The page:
Perspectives: Ralph Rucci 58
Perspectives: Joseph Abboud 102
Perspectives: Carla Fernández 140
Perspectives: Yeohlee Teng 186
Perspectives: Isaac Mizrahi 218
Perspectives: Treacy, Mallis,
Bowers, Monahan, Mello, Parmal 270
About the Author 288
Chapter 1 Evaluation 10
Chapter 2 Collection Theory 20
Chapter 3 Fashion History 26
Chapter 4 Forecasting 52
Chapter 5 Crafting Questions 66
Chapter 6 Mood Boards and Library 72
Chapter 7 Specialization 76
Chapter 8 Profi les 90
Chapter 9 Budget, Time, and Money 96
Chapter 18 Portfolios 194
Chapter 19 Branding 198
Chapter 20 Marketing 204
Chapter 21 Shows 210
Chapter 10 Color 110
Chapter 11 Textiles 116
Chapter 12 Silhouette 130
Chapter 13 Accessories 136
Chapter 14 Rendering 148
Chapter 15 Patternmaking 162
Chapter 16 Stitching 176
Chapter 17 Finishing 182
Chapter 22 Celebrity 226
Chapter 23 Art 234
Chapter 24 Technology and Sustainability 242
Chapter 25 Awareness 248
Chapter 26 Experience and Education 256
The premise behind this handbook for fashion designers is that the art and business of fashion is ultimately a body of symbols and systems— a language. To communicate effectively within the industry and with the consumer, the designer must have access to an array of relevant information and resources. Since by definition fashion is ever changing, the focus here is on developing strategies that provide a competitive edge, no matter what the prevailing trends of the moment might be. These formulas also afford the creative side of fashion a fertile environment for growth.
Importantly, The Fashion Design Reference + Specifi cation Book approaches its subject through an entrepreneurial lens. Even within large corporate fashion houses, designers often consider themselves independent entities— free agents. Their career arcs are frequently defi ned not only by the positions they have held, but also by the strategies they have employed. Whether their reputations have been meticulously planned or have developed organically, these histories are in the end a commodity, requiring polished packaging and integrated delivery systems to have the greatest impact. Contemporary fashion designers face the job of designing a career path as well as a collection. The dialects of style are as varied as the cultures that cultivate them. Regardless of the vernacular, successful long-term design infl uences are based on a closed circuit, one that conveys the designer’s message clearly.
Designers can tap into this circular pathway at any point, but they must complete the course. This book serves as a primer for newcomers and a reference guide for professionals engaged with the daily demands of this art form/business. Each section represents a connection that fashion designers make between their original idea and the audience they wish to reach. As this volume is designed to be concise, convenient, and portable, the material is intended to act as acatalyst for further study and experimentation.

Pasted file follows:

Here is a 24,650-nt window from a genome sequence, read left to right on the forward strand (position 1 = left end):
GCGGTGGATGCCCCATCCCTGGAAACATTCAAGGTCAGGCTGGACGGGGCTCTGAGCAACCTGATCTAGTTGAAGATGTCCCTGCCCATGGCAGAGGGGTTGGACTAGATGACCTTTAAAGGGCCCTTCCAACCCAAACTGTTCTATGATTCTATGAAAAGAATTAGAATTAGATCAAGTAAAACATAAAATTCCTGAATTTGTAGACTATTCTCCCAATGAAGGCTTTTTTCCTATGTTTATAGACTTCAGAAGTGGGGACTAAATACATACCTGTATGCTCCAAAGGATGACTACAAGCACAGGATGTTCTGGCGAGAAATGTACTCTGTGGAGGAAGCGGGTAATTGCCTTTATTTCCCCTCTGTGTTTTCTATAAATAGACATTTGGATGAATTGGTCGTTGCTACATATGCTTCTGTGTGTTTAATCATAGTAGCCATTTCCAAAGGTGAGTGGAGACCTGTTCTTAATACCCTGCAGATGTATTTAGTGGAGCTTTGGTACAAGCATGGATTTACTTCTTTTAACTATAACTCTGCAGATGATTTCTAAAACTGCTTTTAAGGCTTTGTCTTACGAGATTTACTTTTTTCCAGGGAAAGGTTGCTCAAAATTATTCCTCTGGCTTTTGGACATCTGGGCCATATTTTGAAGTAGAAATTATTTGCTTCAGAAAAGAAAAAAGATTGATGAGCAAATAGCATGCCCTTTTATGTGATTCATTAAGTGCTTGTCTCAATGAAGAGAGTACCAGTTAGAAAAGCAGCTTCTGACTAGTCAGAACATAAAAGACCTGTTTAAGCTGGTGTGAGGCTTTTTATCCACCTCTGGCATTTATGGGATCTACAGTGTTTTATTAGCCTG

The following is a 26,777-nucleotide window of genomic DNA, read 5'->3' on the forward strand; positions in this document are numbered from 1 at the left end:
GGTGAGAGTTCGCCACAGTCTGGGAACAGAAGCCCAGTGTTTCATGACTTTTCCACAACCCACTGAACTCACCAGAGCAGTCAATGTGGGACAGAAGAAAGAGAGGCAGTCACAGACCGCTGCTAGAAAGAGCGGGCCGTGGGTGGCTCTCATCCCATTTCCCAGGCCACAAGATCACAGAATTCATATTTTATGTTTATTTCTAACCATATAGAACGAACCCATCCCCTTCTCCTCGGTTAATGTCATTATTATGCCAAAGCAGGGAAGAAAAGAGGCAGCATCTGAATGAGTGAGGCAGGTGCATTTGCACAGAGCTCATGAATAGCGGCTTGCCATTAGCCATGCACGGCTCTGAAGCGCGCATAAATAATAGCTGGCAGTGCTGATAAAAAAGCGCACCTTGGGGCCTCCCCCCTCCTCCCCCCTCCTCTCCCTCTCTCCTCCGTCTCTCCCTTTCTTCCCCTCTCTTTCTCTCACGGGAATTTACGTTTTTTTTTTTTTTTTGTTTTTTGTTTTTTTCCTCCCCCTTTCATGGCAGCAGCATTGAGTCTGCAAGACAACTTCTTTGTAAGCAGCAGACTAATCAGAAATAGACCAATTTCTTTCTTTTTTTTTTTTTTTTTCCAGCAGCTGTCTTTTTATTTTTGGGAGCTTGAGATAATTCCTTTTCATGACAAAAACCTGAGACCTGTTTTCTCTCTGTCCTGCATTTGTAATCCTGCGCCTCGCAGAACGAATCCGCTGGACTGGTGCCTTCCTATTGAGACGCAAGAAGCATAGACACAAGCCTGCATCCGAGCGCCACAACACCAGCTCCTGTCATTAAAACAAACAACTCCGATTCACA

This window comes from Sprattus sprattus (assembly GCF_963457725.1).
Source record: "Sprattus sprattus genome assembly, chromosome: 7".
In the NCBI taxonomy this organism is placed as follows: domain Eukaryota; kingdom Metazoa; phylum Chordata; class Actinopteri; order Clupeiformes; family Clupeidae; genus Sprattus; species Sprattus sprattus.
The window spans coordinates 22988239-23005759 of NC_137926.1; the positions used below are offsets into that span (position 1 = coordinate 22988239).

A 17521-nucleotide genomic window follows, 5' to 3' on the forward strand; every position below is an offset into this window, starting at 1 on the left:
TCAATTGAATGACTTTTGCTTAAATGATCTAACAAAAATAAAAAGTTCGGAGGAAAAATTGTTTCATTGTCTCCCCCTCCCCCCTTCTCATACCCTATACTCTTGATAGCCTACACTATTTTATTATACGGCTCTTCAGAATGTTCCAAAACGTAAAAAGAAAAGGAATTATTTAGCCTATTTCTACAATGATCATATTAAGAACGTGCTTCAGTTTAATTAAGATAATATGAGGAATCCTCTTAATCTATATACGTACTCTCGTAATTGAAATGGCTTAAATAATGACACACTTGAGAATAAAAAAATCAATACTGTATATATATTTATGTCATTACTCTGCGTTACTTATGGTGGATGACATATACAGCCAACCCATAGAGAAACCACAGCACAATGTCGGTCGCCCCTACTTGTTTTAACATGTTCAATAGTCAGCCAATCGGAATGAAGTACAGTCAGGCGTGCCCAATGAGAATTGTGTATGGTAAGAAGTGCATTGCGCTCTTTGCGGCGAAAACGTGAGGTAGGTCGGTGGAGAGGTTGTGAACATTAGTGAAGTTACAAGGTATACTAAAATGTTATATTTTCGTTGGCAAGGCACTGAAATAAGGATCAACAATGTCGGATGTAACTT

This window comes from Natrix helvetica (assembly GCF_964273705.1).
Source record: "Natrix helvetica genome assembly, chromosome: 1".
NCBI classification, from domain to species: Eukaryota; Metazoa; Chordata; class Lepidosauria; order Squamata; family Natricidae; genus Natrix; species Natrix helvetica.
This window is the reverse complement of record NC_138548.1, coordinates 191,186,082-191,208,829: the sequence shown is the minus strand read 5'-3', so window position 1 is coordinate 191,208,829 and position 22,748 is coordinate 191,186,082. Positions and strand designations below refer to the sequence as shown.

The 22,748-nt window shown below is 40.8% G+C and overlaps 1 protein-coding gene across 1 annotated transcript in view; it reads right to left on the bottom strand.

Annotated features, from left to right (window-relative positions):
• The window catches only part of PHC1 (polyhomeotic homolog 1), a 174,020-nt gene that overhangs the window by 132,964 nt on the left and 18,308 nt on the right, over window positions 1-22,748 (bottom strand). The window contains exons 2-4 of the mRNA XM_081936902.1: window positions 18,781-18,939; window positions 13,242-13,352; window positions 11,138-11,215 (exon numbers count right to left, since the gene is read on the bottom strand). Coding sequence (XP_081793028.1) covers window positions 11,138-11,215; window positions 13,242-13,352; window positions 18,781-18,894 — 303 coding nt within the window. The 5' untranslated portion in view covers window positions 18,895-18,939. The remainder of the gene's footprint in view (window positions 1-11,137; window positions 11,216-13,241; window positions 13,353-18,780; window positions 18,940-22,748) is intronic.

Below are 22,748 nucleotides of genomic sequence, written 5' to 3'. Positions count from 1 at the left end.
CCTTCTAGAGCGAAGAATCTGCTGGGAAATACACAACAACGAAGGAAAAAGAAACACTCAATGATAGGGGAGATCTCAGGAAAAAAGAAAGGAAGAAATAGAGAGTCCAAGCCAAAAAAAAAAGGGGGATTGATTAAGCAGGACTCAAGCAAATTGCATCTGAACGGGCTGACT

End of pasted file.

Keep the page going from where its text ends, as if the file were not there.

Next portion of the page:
Section 1, RESEARCH, is about fashion intelligence—gathering information to identify skill sets and lay the groundwork for building a cohesive collection. Careful self-examination, vocabulary development, an understanding of fashion history and of forecasting techniques all contribute to the acquisition of project-specifi c data. Section 2, EDIT, takes the next step: refi ning concepts through a process that collects, reviews, prepares, and arranges the research. Constructing a mood board, fi xing on a specialization, studying consumer profi les, and establishing a budget help to narrow the designer’s focus. Section 3, DESIGN, establishes a blueprint, using color, textiles, silhouette, and accessory design. Each endeavor must be backed by a deliberate intention—a detailed, purposeful plan and an inventive approach to integrating the components that will result in a successful prototype. Section 4, CONSTRUCT, examines how the concept developed within the design process is implemented, employing techniques from rendering to patternmaking, stitching, and fi nishing.
During this period, the designer will also resolve issues with production and determine quality-control standards. Section 5, CONNECT, explores how the designer prepares the work for public consumption, concentrating on the power of words and images and experiences in communication.
Generating a portfolio, building a brand, working with the market, and producing shows identify and amplify the designer’s vision. Section 6, EVOLVE, addresses the designer’s challenge to create meaning while embracing change. Celebrity, art, technology, and global cultural shifts, as well as personal experience and education, all infl uence fashion design. Designers must understand their part in what a collection or label or company represents. Adding to the mix, a series of interviews with prominent industry leaders provides insights into the phases described throughout The Fashion Design Reference + Specifi cation Book.